Yes, your Feng Shui instincts are excellent — I would definitely suggest placing a mountain behind you to place something between you and the window panes. One of my favorite additional adjustments in cases like this is to hang a protective textile over the back of your chair. Use something that has dark, grounding earth tones like golden brown; it will make you feel more secure immediately.
Start by considering how you can introduce the five elements of Feng Shui—wood, fire, earth, metal and water—into your space. Incorporating moving water into the workplace helps add a natural component to a room and is said to pool positive energy that ultimately brings success. Managers can incorporate a fountain in their workplace to improve wellness and promote biophilic design. Fountains that are placed in northern facing portions of the room are said to improve prosperity—entrances and exits are also important areas to consider when positioning water elements.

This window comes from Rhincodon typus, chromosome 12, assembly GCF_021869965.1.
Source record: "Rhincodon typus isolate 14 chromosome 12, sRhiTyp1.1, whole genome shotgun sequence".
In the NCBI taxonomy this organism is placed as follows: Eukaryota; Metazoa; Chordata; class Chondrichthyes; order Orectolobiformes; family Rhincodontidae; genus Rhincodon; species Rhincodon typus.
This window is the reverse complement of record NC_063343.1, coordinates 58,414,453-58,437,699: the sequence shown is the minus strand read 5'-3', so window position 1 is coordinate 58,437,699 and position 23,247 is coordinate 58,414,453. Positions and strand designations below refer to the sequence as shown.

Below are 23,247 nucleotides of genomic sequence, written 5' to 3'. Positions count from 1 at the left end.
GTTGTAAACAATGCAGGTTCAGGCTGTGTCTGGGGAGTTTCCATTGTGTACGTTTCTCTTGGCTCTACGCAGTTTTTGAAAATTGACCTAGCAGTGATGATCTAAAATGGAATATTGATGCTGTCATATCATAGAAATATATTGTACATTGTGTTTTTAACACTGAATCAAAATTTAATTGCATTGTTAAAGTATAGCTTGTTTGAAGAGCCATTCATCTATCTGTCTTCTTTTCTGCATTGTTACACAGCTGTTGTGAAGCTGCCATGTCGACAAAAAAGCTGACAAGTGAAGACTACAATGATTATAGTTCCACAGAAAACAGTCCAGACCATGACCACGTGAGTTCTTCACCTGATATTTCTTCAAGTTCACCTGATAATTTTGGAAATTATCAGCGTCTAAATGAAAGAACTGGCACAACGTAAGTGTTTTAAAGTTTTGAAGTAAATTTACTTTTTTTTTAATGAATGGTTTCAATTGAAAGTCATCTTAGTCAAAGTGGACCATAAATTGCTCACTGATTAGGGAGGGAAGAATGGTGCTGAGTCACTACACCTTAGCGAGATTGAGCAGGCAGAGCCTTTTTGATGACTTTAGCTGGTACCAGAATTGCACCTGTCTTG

assume the power position. in shui, the ideal placement for a desk is to face the doorway – a little off to the side instead of directly in line with the door. ideally, when arranging an office, we want the solid support of a wall or heavy furniture behind us, like it’s “got our back.” this also allows you to see anyone entering the office which eliminates experiences like not seeing what’s coming up behind you; constant exhaustion; people talking behind your back; and/or feeling left out of the loop.
When you’re setting up your room (or cubicle), you'll want to first look at its layout. Is there an even distribution of furniture on both sides of the room? Is there art only on one wall, or is it sprinkled throughout the space? Is it too bright? Is it too minimalist? How balanced and even do you feel in your workspace? Where and how do things feel off?